How gerrymandering and gun control go hand in hand
At first blush, you would not think gerrymandering has anything to do with expanding criminal background checks to all firearms.
The two, however, are linked. And, for backers of the proposed law, the harsh reality is that eliminating politically drawn voting district lines may be the only real hope they have to implement their plan.
The emotions were running high in a state Senate committee room recently when the anti-gun-violence caucus staged a news conference to make the purchase of all guns subject to that background check.
“These are my people,” smiled state Rep. Robert Wittenberg, D-Oakland County.
For about five years, he and his liked-minded Democratic colleagues have declared war on gun violence. And, for five years, other than a feel-good feeling, they have squat to show for it in the GOP/NRA-dominated Legislature.
At the Senate event, the room was packed with women wearing red shirts declaring their disdain for guns that hurt folks — 11,000 gun-related deaths a year, they told reporters.
The audience gave three standing ovations, especially when two speakers shared their personal loss of close relatives. State Rep. Brenda Carter, D-Detroit, lost a nephew and then her son to gun violence, and the audience individually and collectively embraced her.
But you could not find a Republican lawmaker within a hundred miles of the event.
The anti-gun-violence caucus has no Republican members, and Mr. Wittenberg conceded that his proposal faces an uphill climb, because, without GOP votes, his bill is dead.
Rep. Carter was asked about Republicans who were not on board.
“See this necklace,” she asked a reporter, as she pulled out a gold chain necklace from around her heck. “When my son died, the Republicans gave me this necklace, and I wear it every single day. And what that tells me is this is not a partisan issue. It’s a human issue.”
Reality check: Republcians chipping in for a meaningful gesture is not the same as putting up a yes vote to do what Ms. Carter and friends want, for to do so would bring down the wrath of the NRA.
In fact, moments after the event, state Sen. Peter Lucido, R-Macomb County, declared that, if this bill ever gets to his state Senate Judiciary Committee, he “will have to be convinced that this saves lives, (and) I’m not there, yet.”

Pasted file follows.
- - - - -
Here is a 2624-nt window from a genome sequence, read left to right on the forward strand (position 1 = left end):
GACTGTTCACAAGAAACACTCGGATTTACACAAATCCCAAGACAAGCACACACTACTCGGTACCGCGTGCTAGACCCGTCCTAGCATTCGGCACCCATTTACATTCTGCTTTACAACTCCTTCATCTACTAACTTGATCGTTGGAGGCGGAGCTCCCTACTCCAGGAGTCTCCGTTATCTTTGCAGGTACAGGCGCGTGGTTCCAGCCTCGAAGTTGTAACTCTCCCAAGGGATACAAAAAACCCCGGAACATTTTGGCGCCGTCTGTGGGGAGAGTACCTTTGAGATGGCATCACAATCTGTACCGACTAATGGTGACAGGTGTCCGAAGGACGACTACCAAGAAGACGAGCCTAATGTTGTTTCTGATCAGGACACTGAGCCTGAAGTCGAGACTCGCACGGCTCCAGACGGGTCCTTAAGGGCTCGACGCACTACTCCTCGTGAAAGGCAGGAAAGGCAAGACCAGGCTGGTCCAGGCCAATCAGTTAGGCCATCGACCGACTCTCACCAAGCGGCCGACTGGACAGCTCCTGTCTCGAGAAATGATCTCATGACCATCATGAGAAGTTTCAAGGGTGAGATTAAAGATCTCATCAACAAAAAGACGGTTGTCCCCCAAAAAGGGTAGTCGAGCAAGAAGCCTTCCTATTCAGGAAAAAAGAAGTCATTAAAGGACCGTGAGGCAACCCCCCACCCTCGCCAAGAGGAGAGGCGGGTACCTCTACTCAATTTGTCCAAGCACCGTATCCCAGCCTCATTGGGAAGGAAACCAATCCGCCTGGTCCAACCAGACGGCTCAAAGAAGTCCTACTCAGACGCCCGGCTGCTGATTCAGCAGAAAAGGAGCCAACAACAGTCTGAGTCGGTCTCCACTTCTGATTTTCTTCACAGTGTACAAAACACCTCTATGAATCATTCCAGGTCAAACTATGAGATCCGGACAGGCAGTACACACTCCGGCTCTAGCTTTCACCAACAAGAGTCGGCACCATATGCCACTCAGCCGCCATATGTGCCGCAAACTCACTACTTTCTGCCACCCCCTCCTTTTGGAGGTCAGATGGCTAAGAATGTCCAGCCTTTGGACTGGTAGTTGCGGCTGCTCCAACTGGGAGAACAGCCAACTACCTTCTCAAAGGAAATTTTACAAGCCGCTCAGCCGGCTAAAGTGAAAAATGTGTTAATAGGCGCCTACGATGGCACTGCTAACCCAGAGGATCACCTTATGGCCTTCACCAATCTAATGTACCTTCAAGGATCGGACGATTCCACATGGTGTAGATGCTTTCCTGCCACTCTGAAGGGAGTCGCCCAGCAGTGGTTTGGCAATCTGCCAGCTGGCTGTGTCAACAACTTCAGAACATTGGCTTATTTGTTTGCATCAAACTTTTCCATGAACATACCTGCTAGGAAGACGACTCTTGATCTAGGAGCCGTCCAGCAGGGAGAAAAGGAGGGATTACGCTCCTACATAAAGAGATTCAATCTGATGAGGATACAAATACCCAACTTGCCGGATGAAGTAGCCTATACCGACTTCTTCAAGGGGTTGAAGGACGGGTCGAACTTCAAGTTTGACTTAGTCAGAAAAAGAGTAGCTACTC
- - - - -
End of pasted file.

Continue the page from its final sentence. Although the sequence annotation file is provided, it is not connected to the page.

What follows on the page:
In other words, he stopped just short of declaring expanded criminal checks for AK-47s and other assault weapons DOA.
Which brings us back to gerrymandering.
Every time the GOP had the votes to construct voting district lines, they would make sure their party had more voters in a majority of districts so Democrats could never win enough seats to get control of the state House.
Under that system, the NRA had a stranglehold, because, if you were a Republican running, you knew that it was the primary election that was more important than the general election.
That’s because, in the general, there would never be enough Democrats in the gerrymandered districts to defeat you. Hence, if you favored anything that even smelled like gun control, the NRA would endorse another Republican in the primary, and you’d be out of luck.
But now, supposedly, under a new, so-called “independent and nonpartisan” method for drawing district lines, the NRA may still have a strong voice in the primary, but, if the general election is not slanted in favor of the GOP — or Democrats, for that matter — one-issue groups such as the NRA, Right to Life, or organized labor will not have a lock on the outcome.
So, without the 20 state Senate votes and the 56 they need in the state House, background checks will only be on pistols.
However, if 90% of the voters favor the measure, which Mr. Wittenberg says is so, supposedly a fair fight between two political parties in a general election should produce enough lawmakers to pass the law, with or without the NRA.
In 2022, the first test of the new redistricting system, we’ll see if that’s happens.